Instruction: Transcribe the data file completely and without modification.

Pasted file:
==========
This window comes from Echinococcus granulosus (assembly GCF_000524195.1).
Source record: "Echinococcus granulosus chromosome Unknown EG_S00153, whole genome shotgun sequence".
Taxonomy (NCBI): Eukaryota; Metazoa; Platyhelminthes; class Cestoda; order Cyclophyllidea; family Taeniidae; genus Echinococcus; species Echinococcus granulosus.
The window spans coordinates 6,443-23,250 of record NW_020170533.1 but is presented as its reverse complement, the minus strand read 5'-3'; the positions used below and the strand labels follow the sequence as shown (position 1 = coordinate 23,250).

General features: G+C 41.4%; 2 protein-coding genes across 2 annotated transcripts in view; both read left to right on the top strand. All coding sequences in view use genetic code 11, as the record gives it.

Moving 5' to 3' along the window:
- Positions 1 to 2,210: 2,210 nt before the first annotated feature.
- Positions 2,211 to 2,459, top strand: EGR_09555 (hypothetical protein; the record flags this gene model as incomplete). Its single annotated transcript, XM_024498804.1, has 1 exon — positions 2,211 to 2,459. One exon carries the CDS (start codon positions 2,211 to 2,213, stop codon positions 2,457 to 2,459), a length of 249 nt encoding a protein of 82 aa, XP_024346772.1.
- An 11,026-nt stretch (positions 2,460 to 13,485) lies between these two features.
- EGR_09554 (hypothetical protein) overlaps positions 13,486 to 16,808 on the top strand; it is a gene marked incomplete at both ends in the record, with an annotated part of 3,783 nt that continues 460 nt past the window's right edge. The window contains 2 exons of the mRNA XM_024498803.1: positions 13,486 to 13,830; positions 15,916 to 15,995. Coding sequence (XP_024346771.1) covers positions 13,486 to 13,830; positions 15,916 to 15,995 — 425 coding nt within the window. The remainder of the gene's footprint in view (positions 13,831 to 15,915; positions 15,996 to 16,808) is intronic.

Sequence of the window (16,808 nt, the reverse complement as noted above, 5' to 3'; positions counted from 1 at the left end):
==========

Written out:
This window comes from Echinococcus granulosus (assembly GCF_000524195.1).
Source record: "Echinococcus granulosus chromosome Unknown EG_S00153, whole genome shotgun sequence".
Taxonomy (NCBI): Eukaryota; Metazoa; Platyhelminthes; class Cestoda; order Cyclophyllidea; family Taeniidae; genus Echinococcus; species Echinococcus granulosus.
The window spans coordinates 6,443-23,250 of record NW_020170533.1 but is presented as its reverse complement, the minus strand read 5'-3'; the positions used below and the strand labels follow the sequence as shown (position 1 = coordinate 23,250).

General features: G+C 41.4%; 2 protein-coding genes across 2 annotated transcripts in view; both read left to right on the top strand. All coding sequences in view use genetic code 11, as the record gives it.

Moving 5' to 3' along the window:
- Positions 1 to 2,210: 2,210 nt before the first annotated feature.
- Positions 2,211 to 2,459, top strand: EGR_09555 (hypothetical protein; the record flags this gene model as incomplete). Its single annotated transcript, XM_024498804.1, has 1 exon — positions 2,211 to 2,459. One exon carries the CDS (start codon positions 2,211 to 2,213, stop codon positions 2,457 to 2,459), a length of 249 nt encoding a protein of 82 aa, XP_024346772.1.
- An 11,026-nt stretch (positions 2,460 to 13,485) lies between these two features.
- EGR_09554 (hypothetical protein) overlaps positions 13,486 to 16,808 on the top strand; it is a gene marked incomplete at both ends in the record, with an annotated part of 3,783 nt that continues 460 nt past the window's right edge. The window contains 2 exons of the mRNA XM_024498803.1: positions 13,486 to 13,830; positions 15,916 to 15,995. Coding sequence (XP_024346771.1) covers positions 13,486 to 13,830; positions 15,916 to 15,995 — 425 coding nt within the window. The remainder of the gene's footprint in view (positions 13,831 to 15,915; positions 15,996 to 16,808) is intronic.

Sequence of the window (16,808 nt, the reverse complement as noted above, 5' to 3'; positions counted from 1 at the left end):